By Will Sanders
January 22, 2014
By Will E Sanders
MIAMI COUNTY — A polar vortex, an especially harsh winter and double the normal amount of snowfall by mid-January are the reasons several schools in the northern portion of Miami County have already used up their five allotted calamity days.
In Bradford school officials have canceled class eight times so far this winter.
“We made up one of those days already on Monday, but the following day we had to use another,” said Superintendent David Warvel. “So we made up one and lost another.”
Warvel said the district will be having two other make up days on Valentine’s Day and President’s Day, which fall on Friday, Feb. 14, and Monday, Feb. 17.
Last year in the district, as is the case for neighboring school districts, one or two calamity days had been used by mid-January due to snow or extremely cold temperatures.
“This year it has gotten colder and has stayed colder for a longer time,” he said.
Due to Bradford’s location on the county line between Miami and Darke counties Warvel said when one county issues a snow emergency it usually results in a cancellation.
“You can’t argue safety with me,” Warvel said. “I am conservative when it comes to the health and safety of our students. … Safety of our children is our number one concern. Once they get to the school, we’ll educate them, but first and foremost is safety.”
Last year by this time the Covington school district had only used two calamity days, but so far this year they have used six.
Covington Superintendent David Larson said that means the district needs to make up one, which they will be doing on Friday, Feb. 14.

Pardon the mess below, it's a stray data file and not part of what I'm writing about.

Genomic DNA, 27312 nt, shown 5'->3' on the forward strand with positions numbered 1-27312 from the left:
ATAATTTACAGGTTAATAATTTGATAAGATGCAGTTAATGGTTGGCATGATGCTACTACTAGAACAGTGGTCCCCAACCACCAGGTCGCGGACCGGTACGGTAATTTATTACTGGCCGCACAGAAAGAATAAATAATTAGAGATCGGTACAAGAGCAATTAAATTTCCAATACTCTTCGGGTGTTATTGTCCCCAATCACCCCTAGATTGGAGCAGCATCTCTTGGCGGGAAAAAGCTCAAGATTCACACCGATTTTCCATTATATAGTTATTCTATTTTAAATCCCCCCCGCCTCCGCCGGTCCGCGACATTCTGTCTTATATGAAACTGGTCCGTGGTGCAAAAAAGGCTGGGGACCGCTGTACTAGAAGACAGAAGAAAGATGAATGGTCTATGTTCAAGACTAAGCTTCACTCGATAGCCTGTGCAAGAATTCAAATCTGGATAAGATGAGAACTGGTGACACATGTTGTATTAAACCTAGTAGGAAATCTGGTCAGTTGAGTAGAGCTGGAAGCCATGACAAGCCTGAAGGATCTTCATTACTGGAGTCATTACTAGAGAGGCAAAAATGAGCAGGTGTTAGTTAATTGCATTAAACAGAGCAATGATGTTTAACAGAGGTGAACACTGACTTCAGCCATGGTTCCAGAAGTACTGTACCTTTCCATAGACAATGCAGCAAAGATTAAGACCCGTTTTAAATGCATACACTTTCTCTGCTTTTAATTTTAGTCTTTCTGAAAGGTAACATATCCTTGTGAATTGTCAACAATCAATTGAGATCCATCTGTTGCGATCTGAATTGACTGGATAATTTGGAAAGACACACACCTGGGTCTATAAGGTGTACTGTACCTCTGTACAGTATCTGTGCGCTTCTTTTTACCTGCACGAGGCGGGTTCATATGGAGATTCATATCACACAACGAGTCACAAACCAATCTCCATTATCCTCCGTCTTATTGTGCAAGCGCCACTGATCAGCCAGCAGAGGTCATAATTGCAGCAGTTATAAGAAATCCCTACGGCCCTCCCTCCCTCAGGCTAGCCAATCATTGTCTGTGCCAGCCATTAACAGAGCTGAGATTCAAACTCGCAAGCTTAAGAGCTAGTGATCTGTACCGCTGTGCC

“We also have a couple of other holidays that we can use,” said Larson, should more calamity days be needed. “If we exceed those days we will add days to the end of the school year.”
Larson said he and fellow school officials weigh several considerations before deciding when to cancel a school day.
“Most obvious should be current road conditions,” Larson said. “We ask ourselves, ‘Can buses, student drivers, and staff make it to school safely?’ We also try to project future road conditions based on the potential for additional precipitation and temperature.”
In addition, Larson said the main concern has always been the safety of the students.
“There have been days this year when we have factored the temperature into our decision to delay or close,” he added.
In Piqua the decision on whether or not to use a calamity day begins as early as 4:30 a.m. when school officials check on road conditions, wind, temperature, snow and ice removal on sidewalks and parking lots, and the predicted forecast, said Piqua Superintendent Rick Hanes.
“Our buses can handle snow well while ice becomes more difficult,” Hanes said. “I also take into account our high school students who drive to school.”
So far this year the Piqua school district has used five calamity days, and Hanes said the district has “one extra day built into our schedule.”
“Our students go 181 days instead of the mandated 180,” he said. “This does give us an extra day if we need to use it for calamity.”
Should the district need to make up any days those would be made up between June 2-6.
Last year the Piqua school district used two calamity days the entire year — the second one they used was on March 6.
Will E Sanders may be reached at 773-2721 or on Twitter @TheDailyCall.